In December 1997, the then new Secretary of State, Madeline Albright, visited Kampala and met with the opposition to this Government. It is unheard of for a sitting Secretary of State to meet with the rebel armed opposition of a government with whom we have diplomatic relations. That happened again just a few months ago. You would think that that was a symbol of a very grand strategy of identifying with the opposition and against the government. Yet we find perhaps a figment of identification with the opposition, but in fact no practical program, and we have not heard a word about Sudan from President Clinton.
I'm going to propose something very controversial, and it is very personal to me because I have traveled a journey to get to this position. But I believe it is important for the United States to support the opposition to this Government in Khartoum, and we need to do it even if we have to go it alone.
Why do I say that? The objective is a just peace. That's what we all want. But it is very clear if you follow Sudan--you have got to understand that the National Islamic Front Government, which is an extremist government, believes that it can win the war. And as long as it believes it can win the war and win it without dealing with the justice issues that caused the war, they are not prepared to negotiate in any serious way.
They believe they have momentum. They haven't been really seriously attacked militarily lately. Yes, the opposition is intact, but they are the poorest rebel group I've ever seen in my life, and in the last 20 years, I have had involvements with almost all of them because this is where refugees come from is this kind of conflict. And I can tell you that this is a poor rebel group. This is a rebel group who fails in a military initiative because three drums of petrol don't get through. That's what makes or breaks things here.
So the Government thinks it has momentum. The oil in particular is giving it a sense of momentum. The conflict between Ethiopia and Eritrea, which has siphoned off some of their front-line states' opposition, has given them some momentum. The fact of the European connivance--it's almost as if some of the European countries have flared nostrils with the scent of oil that is increasingly becoming available in Sudan, and they want their piece of it--has really brought Khartoum to a place where it thinks it is on a roll, and they don't need to negotiate. They almost expect us if they can survive to go away, and they will at some time in the future present us--as the inter-Hamway [ph.] types in Rwanda tried to do a little while ago--with a fait accompli. They thought they could eliminate everybody, and this Government thinks that it can deliver on its agenda also while the world dithers, while it arms its friends, in the waning days of our administration, while we are all here preoccupied with elections. It believes that it can ultimately deal with the churches, that it can deal with the moderate Muslim elements, that they will be snuffed out one at a time, and that they can overwhelm their adversaries.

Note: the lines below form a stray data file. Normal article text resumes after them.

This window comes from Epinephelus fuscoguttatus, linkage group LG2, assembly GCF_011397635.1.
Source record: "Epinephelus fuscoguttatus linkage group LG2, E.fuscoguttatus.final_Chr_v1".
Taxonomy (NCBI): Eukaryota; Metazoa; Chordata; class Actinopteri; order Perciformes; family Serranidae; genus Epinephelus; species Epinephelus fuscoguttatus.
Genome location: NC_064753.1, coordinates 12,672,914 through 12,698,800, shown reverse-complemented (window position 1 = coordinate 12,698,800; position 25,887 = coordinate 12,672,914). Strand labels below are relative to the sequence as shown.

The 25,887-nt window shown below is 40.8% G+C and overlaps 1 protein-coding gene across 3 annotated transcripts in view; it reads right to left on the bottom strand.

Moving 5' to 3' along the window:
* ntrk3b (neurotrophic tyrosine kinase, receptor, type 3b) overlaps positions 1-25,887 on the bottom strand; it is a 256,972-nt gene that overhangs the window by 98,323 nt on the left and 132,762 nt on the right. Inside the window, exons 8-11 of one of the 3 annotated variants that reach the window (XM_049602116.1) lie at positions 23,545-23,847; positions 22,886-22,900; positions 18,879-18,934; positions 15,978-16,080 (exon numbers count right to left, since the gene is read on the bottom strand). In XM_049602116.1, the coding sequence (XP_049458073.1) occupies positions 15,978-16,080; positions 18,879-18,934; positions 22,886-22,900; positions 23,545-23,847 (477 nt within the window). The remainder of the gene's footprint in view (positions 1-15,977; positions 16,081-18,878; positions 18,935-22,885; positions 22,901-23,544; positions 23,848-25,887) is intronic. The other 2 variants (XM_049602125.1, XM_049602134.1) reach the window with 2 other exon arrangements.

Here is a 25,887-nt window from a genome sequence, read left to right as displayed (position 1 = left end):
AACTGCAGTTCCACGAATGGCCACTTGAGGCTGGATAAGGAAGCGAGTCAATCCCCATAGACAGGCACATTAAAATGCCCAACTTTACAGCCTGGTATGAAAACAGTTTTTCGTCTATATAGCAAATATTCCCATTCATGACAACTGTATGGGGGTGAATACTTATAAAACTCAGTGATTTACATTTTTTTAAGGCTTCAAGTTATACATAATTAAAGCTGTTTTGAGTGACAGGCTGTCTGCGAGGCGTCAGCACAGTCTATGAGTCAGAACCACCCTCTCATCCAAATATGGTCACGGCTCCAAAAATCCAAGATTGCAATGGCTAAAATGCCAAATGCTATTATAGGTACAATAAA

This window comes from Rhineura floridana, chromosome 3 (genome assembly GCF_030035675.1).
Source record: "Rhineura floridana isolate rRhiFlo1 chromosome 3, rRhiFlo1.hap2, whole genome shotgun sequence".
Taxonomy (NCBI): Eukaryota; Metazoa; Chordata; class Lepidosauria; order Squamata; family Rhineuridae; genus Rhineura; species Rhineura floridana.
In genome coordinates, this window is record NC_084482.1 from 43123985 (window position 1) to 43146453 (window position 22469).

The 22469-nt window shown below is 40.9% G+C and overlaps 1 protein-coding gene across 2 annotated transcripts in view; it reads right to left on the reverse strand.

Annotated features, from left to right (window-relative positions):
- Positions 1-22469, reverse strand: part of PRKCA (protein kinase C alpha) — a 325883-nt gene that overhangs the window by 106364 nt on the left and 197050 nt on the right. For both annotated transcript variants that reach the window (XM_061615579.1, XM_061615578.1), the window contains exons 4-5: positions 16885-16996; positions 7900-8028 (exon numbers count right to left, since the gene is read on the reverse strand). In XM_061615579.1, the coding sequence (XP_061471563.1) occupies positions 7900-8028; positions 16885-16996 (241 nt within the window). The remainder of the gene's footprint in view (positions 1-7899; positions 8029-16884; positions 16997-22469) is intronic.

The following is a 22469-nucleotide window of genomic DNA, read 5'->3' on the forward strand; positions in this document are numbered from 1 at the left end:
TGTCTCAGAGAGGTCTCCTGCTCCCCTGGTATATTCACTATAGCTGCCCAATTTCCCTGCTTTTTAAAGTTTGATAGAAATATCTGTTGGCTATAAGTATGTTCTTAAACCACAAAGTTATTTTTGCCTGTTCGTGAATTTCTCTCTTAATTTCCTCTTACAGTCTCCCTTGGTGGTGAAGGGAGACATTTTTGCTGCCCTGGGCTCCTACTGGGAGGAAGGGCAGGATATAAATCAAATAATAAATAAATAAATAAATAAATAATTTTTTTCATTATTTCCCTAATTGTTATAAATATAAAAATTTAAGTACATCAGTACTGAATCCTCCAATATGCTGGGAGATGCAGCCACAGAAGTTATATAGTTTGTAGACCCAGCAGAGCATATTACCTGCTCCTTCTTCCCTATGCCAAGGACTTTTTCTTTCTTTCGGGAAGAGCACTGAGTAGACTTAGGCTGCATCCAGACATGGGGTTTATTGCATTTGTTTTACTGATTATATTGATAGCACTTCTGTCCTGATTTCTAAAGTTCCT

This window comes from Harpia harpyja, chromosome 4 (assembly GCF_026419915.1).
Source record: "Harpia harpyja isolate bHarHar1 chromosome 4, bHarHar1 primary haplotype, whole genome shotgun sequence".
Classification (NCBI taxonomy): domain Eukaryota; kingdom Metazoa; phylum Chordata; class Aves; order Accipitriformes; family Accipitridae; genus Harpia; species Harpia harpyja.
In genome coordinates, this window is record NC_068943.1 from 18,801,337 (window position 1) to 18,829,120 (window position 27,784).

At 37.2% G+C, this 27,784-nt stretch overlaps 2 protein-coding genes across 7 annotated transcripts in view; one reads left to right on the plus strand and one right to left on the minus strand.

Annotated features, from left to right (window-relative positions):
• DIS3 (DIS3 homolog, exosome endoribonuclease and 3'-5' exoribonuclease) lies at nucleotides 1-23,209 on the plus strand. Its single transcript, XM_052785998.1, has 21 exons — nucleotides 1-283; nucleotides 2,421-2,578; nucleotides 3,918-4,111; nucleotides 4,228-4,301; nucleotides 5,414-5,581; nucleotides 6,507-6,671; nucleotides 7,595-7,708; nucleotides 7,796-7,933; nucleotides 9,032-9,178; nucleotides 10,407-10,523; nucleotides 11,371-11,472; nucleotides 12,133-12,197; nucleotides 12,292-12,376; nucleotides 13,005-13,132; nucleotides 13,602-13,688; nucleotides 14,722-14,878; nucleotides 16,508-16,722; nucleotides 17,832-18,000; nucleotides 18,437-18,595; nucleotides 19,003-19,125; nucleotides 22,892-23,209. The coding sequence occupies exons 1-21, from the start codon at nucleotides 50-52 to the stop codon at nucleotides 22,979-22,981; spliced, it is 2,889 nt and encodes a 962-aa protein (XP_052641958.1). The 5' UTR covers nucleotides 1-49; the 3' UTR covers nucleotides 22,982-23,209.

It is only if we disabuse them of that idea that there is any opportunity for real negotiations. There ultimately has to be the grand political deal between the parties in Sudan, between the contestants in Sudan.
I think the Congress' recommendation that we provide assistance to the opposition was flawed in its particulars but is the right course of action. Those forces, those NDA forces, do represent the democratic elements within Sudanese society. As a matter of fact, you must keep in mind that the NIF overturned a Government that was democratically elected. They overturned the Government for the very purpose of aborting a peace process. So you have to take their orientation into account.
The material assistance to the opposition is the key. Yes, we have to provide diplomatic support for the NDA. Yes, we have to try to maintain their unity. Yes, we have to provide American leadership in the UN, try to get a no-fly zone--I don't think China is going to go with it--but try it. Yes, we have to try to condemn them at the Security Council every time they do one of these bombings. Yes, we have to present an initiative on self-determination--again, China is going to say no; they don't want to raise the issue of Tibet--but we should still do it, because it's the right thing, because the equities are clear.
And frankly, we need Bill Clinton to help us do this. I think that if this Commission continues to highlight Sudan and continues to take the strong stand that you have done, you represent our bets shot at having the word "Sudan" spoken by our President.
Thank you very much.